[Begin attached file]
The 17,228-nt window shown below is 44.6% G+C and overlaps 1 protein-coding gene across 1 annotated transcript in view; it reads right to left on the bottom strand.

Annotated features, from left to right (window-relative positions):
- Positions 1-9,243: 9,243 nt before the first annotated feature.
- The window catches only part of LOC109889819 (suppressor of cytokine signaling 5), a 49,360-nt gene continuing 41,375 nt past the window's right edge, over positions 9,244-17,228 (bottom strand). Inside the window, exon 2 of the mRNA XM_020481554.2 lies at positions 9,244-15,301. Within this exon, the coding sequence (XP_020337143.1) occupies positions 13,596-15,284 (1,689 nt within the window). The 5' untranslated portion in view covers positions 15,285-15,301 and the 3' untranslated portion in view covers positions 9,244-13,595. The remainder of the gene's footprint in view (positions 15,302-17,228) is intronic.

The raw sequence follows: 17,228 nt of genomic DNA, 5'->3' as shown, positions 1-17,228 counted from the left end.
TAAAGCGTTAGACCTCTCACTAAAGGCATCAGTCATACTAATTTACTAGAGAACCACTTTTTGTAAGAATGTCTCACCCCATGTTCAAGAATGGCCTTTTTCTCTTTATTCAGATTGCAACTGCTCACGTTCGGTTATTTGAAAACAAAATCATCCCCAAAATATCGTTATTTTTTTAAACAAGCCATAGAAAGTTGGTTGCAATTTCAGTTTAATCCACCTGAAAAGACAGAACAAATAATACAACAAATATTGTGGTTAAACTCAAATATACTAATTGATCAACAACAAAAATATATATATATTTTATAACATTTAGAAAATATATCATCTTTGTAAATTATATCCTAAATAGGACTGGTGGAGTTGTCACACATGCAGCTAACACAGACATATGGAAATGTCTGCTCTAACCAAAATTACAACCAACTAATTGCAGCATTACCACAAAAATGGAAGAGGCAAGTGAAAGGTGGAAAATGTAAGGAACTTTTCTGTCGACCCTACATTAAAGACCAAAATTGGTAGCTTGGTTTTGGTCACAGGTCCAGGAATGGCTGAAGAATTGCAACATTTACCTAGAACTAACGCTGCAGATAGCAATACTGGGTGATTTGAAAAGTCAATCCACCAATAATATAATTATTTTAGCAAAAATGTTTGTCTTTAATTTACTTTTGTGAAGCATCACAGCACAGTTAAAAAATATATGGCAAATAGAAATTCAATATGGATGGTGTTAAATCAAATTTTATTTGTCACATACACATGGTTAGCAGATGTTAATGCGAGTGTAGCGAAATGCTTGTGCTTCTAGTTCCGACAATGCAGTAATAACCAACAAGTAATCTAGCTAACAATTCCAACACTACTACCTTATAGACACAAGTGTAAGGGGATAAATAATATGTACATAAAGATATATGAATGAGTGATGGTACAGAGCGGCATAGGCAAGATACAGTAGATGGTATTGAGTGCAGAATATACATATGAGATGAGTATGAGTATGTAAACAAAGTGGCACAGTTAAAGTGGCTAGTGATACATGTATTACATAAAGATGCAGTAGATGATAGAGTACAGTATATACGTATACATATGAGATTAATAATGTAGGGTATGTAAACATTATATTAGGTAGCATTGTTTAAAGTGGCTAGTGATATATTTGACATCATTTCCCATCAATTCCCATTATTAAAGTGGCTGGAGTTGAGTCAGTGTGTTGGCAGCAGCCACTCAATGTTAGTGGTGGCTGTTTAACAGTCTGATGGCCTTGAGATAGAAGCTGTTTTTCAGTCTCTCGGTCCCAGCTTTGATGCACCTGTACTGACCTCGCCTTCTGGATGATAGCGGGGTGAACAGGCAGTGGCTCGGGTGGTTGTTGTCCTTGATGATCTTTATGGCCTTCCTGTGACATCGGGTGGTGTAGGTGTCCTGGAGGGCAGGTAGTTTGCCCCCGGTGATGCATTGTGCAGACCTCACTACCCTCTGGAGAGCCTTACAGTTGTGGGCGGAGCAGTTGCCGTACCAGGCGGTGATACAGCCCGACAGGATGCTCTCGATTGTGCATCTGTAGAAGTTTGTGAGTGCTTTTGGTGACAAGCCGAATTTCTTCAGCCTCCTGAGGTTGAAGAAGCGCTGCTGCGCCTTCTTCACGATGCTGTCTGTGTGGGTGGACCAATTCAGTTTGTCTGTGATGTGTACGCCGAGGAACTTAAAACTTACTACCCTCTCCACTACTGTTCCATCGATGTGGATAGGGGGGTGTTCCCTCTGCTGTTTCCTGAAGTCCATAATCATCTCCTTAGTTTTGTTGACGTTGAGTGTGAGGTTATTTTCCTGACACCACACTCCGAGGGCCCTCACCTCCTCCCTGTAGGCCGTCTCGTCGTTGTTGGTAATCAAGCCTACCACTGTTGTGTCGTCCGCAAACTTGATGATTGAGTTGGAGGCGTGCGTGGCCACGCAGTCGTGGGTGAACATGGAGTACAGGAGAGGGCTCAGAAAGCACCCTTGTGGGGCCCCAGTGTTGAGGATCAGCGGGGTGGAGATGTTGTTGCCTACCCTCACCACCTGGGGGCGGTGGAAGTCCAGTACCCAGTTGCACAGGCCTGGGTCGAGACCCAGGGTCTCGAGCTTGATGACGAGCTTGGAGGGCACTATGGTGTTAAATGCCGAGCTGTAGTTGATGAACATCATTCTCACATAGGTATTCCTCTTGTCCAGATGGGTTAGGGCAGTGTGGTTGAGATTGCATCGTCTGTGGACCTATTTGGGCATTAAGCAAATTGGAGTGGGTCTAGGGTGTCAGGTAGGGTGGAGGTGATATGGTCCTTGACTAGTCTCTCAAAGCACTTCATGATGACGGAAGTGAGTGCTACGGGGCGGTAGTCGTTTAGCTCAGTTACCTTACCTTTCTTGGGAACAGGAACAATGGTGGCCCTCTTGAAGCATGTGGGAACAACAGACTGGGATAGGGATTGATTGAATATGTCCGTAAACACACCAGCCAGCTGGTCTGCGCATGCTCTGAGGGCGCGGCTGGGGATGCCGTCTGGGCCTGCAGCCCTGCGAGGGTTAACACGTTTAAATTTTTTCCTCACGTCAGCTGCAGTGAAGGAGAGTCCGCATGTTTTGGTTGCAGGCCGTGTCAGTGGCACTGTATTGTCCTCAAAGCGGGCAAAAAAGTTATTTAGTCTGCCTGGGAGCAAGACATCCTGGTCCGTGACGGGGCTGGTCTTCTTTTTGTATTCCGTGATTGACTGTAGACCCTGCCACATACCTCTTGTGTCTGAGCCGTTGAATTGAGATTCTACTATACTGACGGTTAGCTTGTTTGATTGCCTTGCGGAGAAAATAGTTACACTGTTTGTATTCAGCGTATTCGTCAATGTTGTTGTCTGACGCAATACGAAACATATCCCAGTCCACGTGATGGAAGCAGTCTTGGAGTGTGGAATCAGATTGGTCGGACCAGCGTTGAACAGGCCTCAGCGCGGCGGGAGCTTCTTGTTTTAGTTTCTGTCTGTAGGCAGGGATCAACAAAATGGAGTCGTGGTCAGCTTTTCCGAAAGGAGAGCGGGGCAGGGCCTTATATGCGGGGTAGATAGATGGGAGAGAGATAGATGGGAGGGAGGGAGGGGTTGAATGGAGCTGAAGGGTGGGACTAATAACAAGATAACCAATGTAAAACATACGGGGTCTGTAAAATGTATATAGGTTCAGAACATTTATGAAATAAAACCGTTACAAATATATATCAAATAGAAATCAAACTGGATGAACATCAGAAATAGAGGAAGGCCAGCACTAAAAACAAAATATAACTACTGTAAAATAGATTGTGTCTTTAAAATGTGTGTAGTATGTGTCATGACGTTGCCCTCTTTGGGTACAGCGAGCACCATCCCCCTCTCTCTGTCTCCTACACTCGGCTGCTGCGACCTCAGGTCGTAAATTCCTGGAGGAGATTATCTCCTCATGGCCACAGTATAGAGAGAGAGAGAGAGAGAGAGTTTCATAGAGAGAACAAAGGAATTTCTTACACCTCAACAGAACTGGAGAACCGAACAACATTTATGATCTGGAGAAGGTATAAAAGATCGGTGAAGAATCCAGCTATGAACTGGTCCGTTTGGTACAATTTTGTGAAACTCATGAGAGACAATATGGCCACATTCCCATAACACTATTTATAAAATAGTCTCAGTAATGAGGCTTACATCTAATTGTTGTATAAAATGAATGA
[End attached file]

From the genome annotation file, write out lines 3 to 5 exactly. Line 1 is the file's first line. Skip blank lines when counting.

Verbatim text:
- Positions 1-9,243: 9,243 nt before the first annotated feature.
- The window catches only part of LOC109889819 (suppressor of cytokine signaling 5), a 49,360-nt gene continuing 41,375 nt past the window's right edge, over positions 9,244-17,228 (bottom strand). Inside the window, exon 2 of the mRNA XM_020481554.2 lies at positions 9,244-15,301. Within this exon, the coding sequence (XP_020337143.1) occupies positions 13,596-15,284 (1,689 nt within the window). The 5' untranslated portion in view covers positions 15,285-15,301 and the 3' untranslated portion in view covers positions 9,244-13,595. The remainder of the gene's footprint in view (positions 15,302-17,228) is intronic.

The raw sequence follows: 17,228 nt of genomic DNA, 5'->3' as shown, positions 1-17,228 counted from the left end.